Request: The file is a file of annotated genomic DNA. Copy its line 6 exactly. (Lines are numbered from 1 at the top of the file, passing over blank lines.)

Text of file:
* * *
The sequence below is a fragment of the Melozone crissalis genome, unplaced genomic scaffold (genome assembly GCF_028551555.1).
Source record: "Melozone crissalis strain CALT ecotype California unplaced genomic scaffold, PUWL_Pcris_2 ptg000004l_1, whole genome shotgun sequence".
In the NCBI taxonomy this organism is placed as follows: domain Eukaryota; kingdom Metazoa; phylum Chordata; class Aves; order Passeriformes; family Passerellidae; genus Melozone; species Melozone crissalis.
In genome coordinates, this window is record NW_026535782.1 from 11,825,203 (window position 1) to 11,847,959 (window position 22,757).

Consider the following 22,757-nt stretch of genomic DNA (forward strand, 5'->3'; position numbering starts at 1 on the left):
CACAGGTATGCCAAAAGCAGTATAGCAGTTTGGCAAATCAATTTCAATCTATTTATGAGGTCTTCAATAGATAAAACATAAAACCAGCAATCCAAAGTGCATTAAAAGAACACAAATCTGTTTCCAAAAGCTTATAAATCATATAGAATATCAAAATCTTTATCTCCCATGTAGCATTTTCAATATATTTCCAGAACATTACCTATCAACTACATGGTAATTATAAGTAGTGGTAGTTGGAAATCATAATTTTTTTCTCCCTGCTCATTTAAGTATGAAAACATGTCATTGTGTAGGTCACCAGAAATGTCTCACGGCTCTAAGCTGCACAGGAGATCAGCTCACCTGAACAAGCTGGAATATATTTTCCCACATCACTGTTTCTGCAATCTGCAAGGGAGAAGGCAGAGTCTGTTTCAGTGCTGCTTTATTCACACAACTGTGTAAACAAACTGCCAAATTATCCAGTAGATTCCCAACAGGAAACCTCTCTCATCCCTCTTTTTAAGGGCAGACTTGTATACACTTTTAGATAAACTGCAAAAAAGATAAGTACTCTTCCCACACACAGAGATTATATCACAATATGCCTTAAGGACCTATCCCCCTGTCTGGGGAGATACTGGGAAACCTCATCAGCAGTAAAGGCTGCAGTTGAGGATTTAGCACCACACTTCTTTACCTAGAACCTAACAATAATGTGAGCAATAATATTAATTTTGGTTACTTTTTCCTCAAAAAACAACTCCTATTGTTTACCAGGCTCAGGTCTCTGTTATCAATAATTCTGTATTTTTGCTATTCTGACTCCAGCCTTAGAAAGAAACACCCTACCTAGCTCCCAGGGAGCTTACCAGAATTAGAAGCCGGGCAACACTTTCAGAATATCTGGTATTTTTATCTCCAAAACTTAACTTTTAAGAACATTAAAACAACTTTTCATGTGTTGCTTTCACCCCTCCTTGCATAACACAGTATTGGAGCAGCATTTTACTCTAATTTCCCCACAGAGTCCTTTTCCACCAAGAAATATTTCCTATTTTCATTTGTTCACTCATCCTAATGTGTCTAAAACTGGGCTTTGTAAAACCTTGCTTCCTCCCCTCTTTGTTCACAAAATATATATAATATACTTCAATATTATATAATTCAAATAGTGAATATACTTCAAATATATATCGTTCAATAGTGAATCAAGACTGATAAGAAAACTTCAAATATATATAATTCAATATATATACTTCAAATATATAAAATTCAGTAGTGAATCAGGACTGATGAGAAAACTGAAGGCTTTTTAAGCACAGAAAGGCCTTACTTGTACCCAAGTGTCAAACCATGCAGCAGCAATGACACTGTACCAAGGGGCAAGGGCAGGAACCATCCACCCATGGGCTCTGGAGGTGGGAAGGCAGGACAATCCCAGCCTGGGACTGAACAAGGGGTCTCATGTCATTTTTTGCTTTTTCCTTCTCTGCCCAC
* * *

CACAGGTATGCCAAAAGCAGTATAGCAGTTTGGCAAATCAATTTCAATCTATTTATGAGGTCTTCAATAGATAAAACATAAAACCAGCAATCCAAAGTGCATTAAAAGAACACAAATCTGTTTCCAAAAGCTTATAAATCATATAGAATATCAAAATCTTTATCTCCCATGTAGCATTTTCAATATATTTCCAGAACATTACCTATCAACTACATGGTAATTATAAGTAGTGGTAGTTGGAAATCATAATTTTTTTCTCCCTGCTCATTTAAGTATGAAAACATGTCATTGTGTAGGTCACCAGAAATGTCTCACGGCTCTAAGCTGCACAGGAGATCAGCTCACCTGAACAAGCTGGAATATATTTTCCCACATCACTGTTTCTGCAATCTGCAAGGGAGAAGGCAGAGTCTGTTTCAGTGCTGCTTTATTCACACAACTGTGTAAACAAACTGCCAAATTATCCAGTAGATTCCCAACAGGAAACCTCTCTCATCCCTCTTTTTAAGGGCAGACTTGTATACACTTTTAGATAAACTGCAAAAAAGATAAGTACTCTTCCCACACACAGAGATTATATCACAATATGCCTTAAGGACCTATCCCCCTGTCTGGGGAGATACTGGGAAACCTCATCAGCAGTAAAGGCTGCAGTTGAGGATTTAGCACCACACTTCTTTACCTAGAACCTAACAATAATGTGAGCAATAATATTAATTTTGGTTACTTTTTCCTCAAAAAACAACTCCTATTGTTTACCAGGCTCAGGTCTCTGTTATCAATAATTCTGTATTTTTGCTATTCTGACTCCAGCCTTAGAAAGAAACACCCTACCTAGCTCCCAGGGAGCTTACCAGAATTAGAAGCCGGGCAACACTTTCAGAATATCTGGTATTTTTATCTCCAAAACTTAACTTTTAAGAACATTAAAACAACTTTTCATGTGTTGCTTTCACCCCTCCTTGCATAACACAGTATTGGAGCAGCATTTTACTCTAATTTCCCCACAGAGTCCTTTTCCACCAAGAAATATTTCCTATTTTCATTTGTTCACTCATCCTAATGTGTCTAAAACTGGGCTTTGTAAAACCTTGCTTCCTCCCCTCTTTGTTCACAAAATATATATAATATACTTCAATATTATATAATTCAAATAGTGAATATACTTCAAATATATATCGTTCAATAGTGAATCAAGACTGATAAGAAAACTTCAAATATATATAATTCAATATATATACTTCAAATATATAAAATTCAGTAGTGAATCAGGACTGATGAGAAAACTGAAGGCTTTTTAAGCACAGAAAGGCCTTACTTGTACCCAAGTGTCAAACCATGCAGCAGCAATGACACTGTACCAAGGGGCAAGGGCAGGAACCATCCACCCATGGGCTCTGGAGGTGGGAAGGCAGGACAATCCCAGCCTGGGACTGAACAAGGGGTCTCATGTCATTTTTTGCTTTTTCCTTCTCTGCCCAC